Posts Tagged ‘teaching’

  • One+ Language: Three+ Scripts?


    My research and teaching is based in Hindi and Urdu.  Although arguably different spectrums of the same language, they are written in different scripts.  Hindi, which in general has more Sanskrit vocabulary  is written in a left-to-right devanagari (देवनागरी) script and Urdu, which draws more on Persian and Arabic, in a right-to-left Perso-Arabic script called nastaleeq (نستعلیق).  Both scripts are generally but not entirely phonetic.

    In a series of small projects, I have explored the possibility of creating a meta-notation that will encapsulate enough information to allow the representation both scripts, as well as phonetic transcription and diacritic-based transliteration, of any given text ( ;  The overall goal of my project is to use digital technology to override the limitations of the division between these scripts/languages.  My interest is in encoding more phonetic of etymological information about texts than Unicode will allow, so that digital texts can be used for both advanced humanities research as well as for language pedagogy.

    My  particular research interest is in Urdu poetry, which is among the most prized literary genres in South Asia.  I have explored ways of building on the class-based lexer/parsers used for script conversion in order to facilitate computational prosody of Urdu poetic texts.  Urdu meter is based on length rather than stressed syllables.  Using the meta-notion therefore would allow that these popular texts could be read not only in Hindi and transliteration but also exposed as sound in time.  How can that be visualized?

  • Digital Databases, Oral History and K-12 Education


    My interests are twofold.  First, I am interested in knowing how individuals have made oral histories available in a digital format.  What programs have you used and found successful or problematic for audio files? What meta-data do you include with your recordings? How do you tag your materials to make the database useful to users?  Have you had to make decisions to exclude certain materials from access to the general public?

    My second interest is in discussing how we make digital databases accessible AND useful to K-12 instructors.  In particular, I am interested in linking databased objects to State Educational Standards, so that teachers can quickly and easily find materials to supplement their curriculum.  Are there other ways to make digital databases useful for K-12 classrooms?  Should a certain level of contextual information be included with each object?  I’d like to discuss successes and failures that others have had interacting with K-12 instructors while trying to make their digital databases useful to a varied public.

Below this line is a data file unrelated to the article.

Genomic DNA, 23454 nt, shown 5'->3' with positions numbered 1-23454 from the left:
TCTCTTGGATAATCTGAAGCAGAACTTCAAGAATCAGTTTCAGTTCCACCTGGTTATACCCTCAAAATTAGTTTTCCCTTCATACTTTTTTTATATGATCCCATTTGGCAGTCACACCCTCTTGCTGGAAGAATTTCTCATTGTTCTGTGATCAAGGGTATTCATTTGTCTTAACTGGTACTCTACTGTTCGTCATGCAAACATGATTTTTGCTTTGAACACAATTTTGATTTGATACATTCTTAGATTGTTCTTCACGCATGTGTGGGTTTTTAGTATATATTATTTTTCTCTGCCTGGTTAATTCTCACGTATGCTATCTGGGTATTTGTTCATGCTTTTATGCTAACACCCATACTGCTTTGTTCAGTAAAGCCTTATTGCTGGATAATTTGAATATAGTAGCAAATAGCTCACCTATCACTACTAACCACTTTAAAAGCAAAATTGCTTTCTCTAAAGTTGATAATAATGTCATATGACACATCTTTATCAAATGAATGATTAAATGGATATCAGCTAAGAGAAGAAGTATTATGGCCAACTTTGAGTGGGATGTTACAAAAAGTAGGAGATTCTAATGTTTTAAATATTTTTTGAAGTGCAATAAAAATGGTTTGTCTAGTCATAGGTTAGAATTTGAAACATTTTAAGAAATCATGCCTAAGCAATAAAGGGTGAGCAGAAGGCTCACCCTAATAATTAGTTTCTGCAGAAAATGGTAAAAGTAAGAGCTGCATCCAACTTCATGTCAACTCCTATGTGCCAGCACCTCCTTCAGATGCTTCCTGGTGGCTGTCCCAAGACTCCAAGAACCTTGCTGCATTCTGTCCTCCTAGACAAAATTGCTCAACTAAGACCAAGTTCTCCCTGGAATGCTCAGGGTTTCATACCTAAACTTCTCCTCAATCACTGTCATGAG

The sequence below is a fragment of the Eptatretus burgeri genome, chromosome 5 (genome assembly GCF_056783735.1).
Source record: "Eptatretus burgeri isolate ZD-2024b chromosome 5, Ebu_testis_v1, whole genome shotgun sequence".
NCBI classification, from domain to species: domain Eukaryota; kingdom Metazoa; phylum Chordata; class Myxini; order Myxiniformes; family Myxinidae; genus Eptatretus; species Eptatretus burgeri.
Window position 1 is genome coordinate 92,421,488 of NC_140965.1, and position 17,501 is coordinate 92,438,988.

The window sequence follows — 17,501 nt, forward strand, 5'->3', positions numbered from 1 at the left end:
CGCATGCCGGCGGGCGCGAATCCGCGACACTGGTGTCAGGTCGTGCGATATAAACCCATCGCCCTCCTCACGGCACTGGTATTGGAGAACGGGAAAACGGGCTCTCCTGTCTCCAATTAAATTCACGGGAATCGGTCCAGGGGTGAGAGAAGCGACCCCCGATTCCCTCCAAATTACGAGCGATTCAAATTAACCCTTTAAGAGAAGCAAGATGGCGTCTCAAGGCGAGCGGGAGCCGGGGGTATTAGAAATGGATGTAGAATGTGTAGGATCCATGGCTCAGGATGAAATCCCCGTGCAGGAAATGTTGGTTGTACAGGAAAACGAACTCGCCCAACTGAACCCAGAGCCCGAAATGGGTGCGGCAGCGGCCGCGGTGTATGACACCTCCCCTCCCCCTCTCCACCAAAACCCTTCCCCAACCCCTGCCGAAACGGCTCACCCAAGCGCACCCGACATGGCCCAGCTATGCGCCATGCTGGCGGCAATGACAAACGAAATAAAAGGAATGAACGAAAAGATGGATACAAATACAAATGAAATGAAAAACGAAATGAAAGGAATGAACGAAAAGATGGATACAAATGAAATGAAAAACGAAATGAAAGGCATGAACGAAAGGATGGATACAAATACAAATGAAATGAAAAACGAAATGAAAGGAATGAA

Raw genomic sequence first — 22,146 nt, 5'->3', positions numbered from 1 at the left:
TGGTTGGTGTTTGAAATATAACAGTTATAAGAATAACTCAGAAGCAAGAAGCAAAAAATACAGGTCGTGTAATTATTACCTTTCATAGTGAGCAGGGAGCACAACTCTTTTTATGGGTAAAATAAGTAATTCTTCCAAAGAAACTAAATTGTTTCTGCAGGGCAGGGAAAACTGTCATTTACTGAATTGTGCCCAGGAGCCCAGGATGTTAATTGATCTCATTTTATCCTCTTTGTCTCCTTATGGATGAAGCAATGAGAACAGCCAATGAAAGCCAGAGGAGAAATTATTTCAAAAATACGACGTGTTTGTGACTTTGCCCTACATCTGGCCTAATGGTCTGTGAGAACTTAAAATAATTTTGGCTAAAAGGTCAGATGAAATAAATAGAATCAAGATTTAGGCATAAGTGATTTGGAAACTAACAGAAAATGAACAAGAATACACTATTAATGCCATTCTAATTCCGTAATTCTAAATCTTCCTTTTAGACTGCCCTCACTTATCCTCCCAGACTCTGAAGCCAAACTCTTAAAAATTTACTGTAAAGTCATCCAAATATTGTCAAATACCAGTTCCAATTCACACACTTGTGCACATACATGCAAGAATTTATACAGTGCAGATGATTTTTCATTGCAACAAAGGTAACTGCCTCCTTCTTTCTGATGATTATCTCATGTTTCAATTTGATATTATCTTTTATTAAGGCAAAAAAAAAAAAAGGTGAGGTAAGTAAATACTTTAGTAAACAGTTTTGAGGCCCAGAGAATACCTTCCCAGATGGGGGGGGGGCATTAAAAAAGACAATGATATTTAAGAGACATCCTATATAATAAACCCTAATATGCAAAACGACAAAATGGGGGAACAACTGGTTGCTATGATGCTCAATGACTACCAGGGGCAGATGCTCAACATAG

• Embracing the multi-dimensionality of digital resources


    Similar to some of the other posts that have popped up recently, my current work focuses on the impacts of digital resources in the classroom. Specifically (in my ongoing project), I’m interested in how students learn new languages when curricula incorporate a variety of multimedia tools developed specifically for students. This is especially interesting for nontraditional or endangered languages that do not command market development of resources for educators. These educators create resources to teach their students, but which also function as cultural artifacts of underrepresented languages.

    I’m also interested in the larger implications of putting these resources online for use by a wider audience. I’d love to talk with other THATCampers who create and use Open Educational Resources or other born-digital materials in their classroom. Can digital resources help bridge the gap between teaching, research, and collaboration online? How can we assess the long-term value of these materials and ensure their preservation into the future?

    More generally, I just wanted to say how excited I am for what I know will be an amazing experience. I can’t wait to meet everyone and discuss all of the exciting topics I’ve been reading about!